The fall of the World Trade Center on 9.11.2001: a tragic and well-known event to all of us. And how can it not be? An aircraft crashing into an enormous skyscraper is no ordinary event, and it cannot be forgotten in a matter of few years, so how come most people who read about an aircraft which rammed into the world’s second-tallest building seem surprised? A rather peculiar fact in this story is that terror had nothing to do with it- the aircraft which hit the Empire State was American. This is how it all happened:
In a foggy Saturday morning on July 28, 1945, a single B-25D (“Mitchell”) bomber with three men onboard was on its way from Bedford to Newark airport to pick up the pilot’s commanding officer. The pilot, Lt. Colonel William Smith- a 27 year old combat veteran, decided to pass over the New York Municipal Airport in Queens (today called LaGuardia Airport) to ask for a weather report. The airport’s tower decided that flying in the dense fog was too dangerous, and asked William to land. However, William chose to go on, and received permission from the military to continue to Newark, so he kept on flying, with a warning from the tower, saying that it can't see the top of the Empire State Building.
Over Manhattan, minutes away from destination, William decided to lower his altitude in order to regain visibility. By flight rules, his altitude should have been at least 610 meters (2000 foot), but he lowered the aircraft to less than half that height. He soon found himself flying between Manhattan’s tall skyscrapers, in a collision course towards the New York Central Building! At the last second, he made a turn to the west, followed by a turn to the south at the 42nd street - 5th Avenue intersection. The sight of the B-25 maneuvering between the skyscrapers was uncatchable, some people were actually high enough to see it flying below them, by their building. William was still half-blind because of the fog, and all of a sudden, the tallest building in the world (than it was the Empire State) appeared in front of him! He started pulling up, hoping to bank away, but it was too late, and his velocity was too big! In approximately 9:49, the B-25 plunged into the 78th and 79th floors of the skyscraper- about 295 m (975 ft) above ground level, shaking the building and creating a hole in the building 5.5 m (18 ft) wide and 6.1 m (20 ft) high. The plane's high-octane fuel exploded, releasing a 30 m (100 ft) high fireball, hurtling flames down the side of the building and inside through hallways and stairwells all the way down to the 75th floor. One of the B-25's engines fell down an elevator shaft and set off a major fire in the basement. The other engine hurtled across the building and fell onto a twelve-story building across 33rd Street. The debris crashed through the roof of a thirteen-story building across the street where another fire erupted. Other heavy wreckage, including the landing gear, also caused damage to the Empire State.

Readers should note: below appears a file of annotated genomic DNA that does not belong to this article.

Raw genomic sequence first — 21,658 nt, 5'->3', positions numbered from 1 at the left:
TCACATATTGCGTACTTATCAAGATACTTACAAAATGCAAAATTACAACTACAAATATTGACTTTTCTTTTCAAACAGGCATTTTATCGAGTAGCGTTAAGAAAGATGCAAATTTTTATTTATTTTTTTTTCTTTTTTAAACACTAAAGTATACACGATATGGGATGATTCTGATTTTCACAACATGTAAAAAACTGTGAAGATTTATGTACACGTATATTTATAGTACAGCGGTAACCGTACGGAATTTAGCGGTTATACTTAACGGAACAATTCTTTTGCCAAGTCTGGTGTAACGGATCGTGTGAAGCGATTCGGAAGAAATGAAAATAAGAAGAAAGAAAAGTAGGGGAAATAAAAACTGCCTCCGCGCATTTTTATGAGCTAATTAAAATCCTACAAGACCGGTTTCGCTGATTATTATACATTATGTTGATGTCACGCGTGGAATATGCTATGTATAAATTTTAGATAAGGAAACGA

The toll of the disaster was 14 deaths, 26 people injured, 1 million dollar damage, and 3 months of repairs. If it wouldn’t have happened in Saturday, but in a regular business day, the disaster would have grown tenfold. Luckily, the B-25 did not carry any bombs, and it weighed only a little above 10 tons. In comparison, the twin towers were hit by 15 times heavier airplanes, carrying (up to 35 times) more fuel, releasing energy that’s 600 times bigger than the B-25’s crash, and penetrating deep inside before exploding.